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  4. I grew South Pacific Orange cannas from seed this year, and while they are growing in pots, they have yet to bloom. They are still so tiny. I wonder what I'm doing wrong? Shrug. I love the AAS gardens in Stillwater at our botanic garden. Maybe I'll go visit. I like the Chysalis Cranberry. Have you heard that butterfly bushes aren't good for butterflies. One of my garden coaching clients said that. It's a new one on me. I know that some varieties are invasive in some part of the U.S., but not good for butterflies?

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    1. Mine took forever to bloom, too; for me, I think it was the lack of sun. I have such a limited area for sun-loving plants...I have to experiment with partial sun, and sometimes it's just not enough. I guess I hadn't heard that butterfly bushes weren't good for butterflies, but like you, I was familiar with the invasiveness issues. I don't have any in my garden, but I've certainly considered them because the butterflies like them so much.

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  5. Delightful photographs; you're quite handy with the camera!

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    1. Thank you. It's always fun to work with different angles and light settings. Still learning so much. :)

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  6. This looks like such a wonderful place to visit. Brilliant photos and such a variety of colours.

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    1. Yes, it's a fun and very colorful place. Thank you, Nikki.

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  7. Hello there Beth ! This is a wonderful tour of a gorgeous place ;-)
    That Double Sunking sunflower makes me smile .. it is so darn cute!
    I have been disappointed by the number of butterflies that have been visiting my garden .. I was so hoping for a year like we had when they almost massed on my hydrangea standard.
    You got some great shots with them and the egg .. I could almost smell the that butterfly bush .. I miss not having that in the garden.
    But ? I have had lots of beautiful bees and other pollinators so I am happy to see that. Joe Pye has made them happy too.
    The moneywort ? .. it really deters rabbits ?! I bet a lot of gardeners are going to plant that now ! LOL
    Stay safe and well .. very pretty and informative post !

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    1. Howdy! Thank you. :) Every year is different for me with butterflies. I feel like I had very few monarchs here in the beginning of the summer (it was a very dry June), but so many now. More tiger swallowtails than I usually do. Interesting. I don't know if Moneywort actually deters rabbits, but apparently they tend to avoid eating it...maybe that's how I should have phrased it? Still learning about it myself. Thanks. :)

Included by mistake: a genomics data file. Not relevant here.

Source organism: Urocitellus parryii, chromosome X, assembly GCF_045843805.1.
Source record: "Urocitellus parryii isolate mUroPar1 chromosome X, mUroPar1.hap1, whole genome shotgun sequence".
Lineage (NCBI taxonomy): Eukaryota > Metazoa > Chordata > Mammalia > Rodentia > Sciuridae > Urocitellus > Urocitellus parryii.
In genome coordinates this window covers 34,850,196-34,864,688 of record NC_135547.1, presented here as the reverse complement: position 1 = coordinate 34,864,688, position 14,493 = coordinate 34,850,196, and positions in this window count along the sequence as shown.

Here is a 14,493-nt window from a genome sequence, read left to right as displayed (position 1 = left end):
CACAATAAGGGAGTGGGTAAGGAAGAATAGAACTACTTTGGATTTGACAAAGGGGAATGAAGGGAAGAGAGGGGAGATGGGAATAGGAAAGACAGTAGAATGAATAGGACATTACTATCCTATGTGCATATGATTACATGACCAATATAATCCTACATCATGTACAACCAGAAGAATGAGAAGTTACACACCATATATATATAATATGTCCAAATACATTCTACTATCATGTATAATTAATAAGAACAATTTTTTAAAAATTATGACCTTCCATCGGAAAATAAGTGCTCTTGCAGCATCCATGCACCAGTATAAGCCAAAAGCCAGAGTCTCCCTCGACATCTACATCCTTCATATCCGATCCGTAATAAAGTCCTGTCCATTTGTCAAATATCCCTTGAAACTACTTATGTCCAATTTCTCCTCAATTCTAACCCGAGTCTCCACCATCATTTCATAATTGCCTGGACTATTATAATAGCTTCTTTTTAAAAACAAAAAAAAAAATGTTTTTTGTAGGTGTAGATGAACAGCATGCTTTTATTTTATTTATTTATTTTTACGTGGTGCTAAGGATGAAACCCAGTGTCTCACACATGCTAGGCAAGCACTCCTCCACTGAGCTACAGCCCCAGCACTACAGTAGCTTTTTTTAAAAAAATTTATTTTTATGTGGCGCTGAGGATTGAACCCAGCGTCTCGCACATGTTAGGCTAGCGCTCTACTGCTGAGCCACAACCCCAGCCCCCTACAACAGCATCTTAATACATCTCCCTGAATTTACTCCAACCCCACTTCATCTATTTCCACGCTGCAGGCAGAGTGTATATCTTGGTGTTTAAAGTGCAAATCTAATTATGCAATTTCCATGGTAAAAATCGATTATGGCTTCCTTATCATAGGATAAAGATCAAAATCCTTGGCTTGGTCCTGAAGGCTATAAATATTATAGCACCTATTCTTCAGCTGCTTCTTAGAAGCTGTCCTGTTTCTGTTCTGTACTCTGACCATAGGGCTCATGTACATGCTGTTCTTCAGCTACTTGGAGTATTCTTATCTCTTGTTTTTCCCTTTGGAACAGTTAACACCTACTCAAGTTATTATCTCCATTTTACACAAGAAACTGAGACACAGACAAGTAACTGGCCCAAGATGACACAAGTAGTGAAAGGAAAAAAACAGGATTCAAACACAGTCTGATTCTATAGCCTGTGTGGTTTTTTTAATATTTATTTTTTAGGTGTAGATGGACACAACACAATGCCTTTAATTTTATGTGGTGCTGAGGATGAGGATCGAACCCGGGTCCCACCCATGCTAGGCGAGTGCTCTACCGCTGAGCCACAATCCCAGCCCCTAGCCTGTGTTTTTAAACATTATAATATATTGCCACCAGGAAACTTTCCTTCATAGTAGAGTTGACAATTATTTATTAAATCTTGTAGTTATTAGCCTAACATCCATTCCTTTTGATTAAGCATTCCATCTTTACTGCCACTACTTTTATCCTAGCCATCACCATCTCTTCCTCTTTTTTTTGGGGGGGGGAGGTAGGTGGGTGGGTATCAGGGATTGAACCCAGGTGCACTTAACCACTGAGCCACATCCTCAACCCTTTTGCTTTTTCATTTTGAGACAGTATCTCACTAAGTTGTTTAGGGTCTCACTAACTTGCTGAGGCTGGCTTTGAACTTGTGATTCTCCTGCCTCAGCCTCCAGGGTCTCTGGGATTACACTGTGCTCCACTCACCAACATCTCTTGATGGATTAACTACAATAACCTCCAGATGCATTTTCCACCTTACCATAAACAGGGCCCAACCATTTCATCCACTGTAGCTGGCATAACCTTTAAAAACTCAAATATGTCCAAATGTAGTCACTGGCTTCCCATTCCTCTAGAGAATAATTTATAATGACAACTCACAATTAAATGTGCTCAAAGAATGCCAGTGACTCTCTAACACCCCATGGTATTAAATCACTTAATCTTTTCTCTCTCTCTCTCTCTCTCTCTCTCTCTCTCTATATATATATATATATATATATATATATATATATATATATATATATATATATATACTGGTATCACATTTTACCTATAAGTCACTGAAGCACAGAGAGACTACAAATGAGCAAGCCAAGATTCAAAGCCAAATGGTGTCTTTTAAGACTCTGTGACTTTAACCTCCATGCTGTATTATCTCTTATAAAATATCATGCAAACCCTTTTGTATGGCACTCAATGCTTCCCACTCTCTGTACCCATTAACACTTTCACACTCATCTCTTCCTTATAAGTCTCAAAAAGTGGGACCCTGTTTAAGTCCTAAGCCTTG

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  8. A friend has been raving about the plants she is discovering out there, so it's fun to see some images. I rarely remember to stop by now that we don't have the plant sale there.

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    1. Yes, it's definitely worth a trip every year. I hadn't been out there for a while, so it was a fun visit.

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  9. Thanks for this visit, Beth. Whenever I travel (not that it's happened recently...:), I thoroughly enjoy going to research and experimental gardens, mostly (like this one) connected to colleges and universities. Nice set of shots!

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    1. You are welcome! Thanks for stopping by. I agree: I also enjoy visiting research gardens...well, just about any type of garden. ;-)

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  10. Fantastic photos and beautiful flowers! I love to visit gardens. Thanks for letting me visit this one with you! I just finished a quirky, sometimes funny book written about Wisconsin. Chasing Turkeys by Kenton Whitman. I of course thought of you!

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    1. Thanks, Becky. I'll have to look into that book. Thanks for the tip!

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  11. That looks like a wonderful place. Lovely to see happy bees and butterflies--more benefit from this place than just farmers and gardeners!

    We have a UC Agricultural research station nearby--mostly for dragon fruit, citrus, and avocados, plus some low-water demonstration gardens for local homeowners.

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    1. Research gardens are fascinating, aren't they? And, yes, the side benefits to pollinators is fabulous. Heck, any garden is wonderful. LOL.

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  12. Double sunking is eye candy, but no pollen or seeds?

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    1. True. I imagine seeds, but the pollen would be hard to access!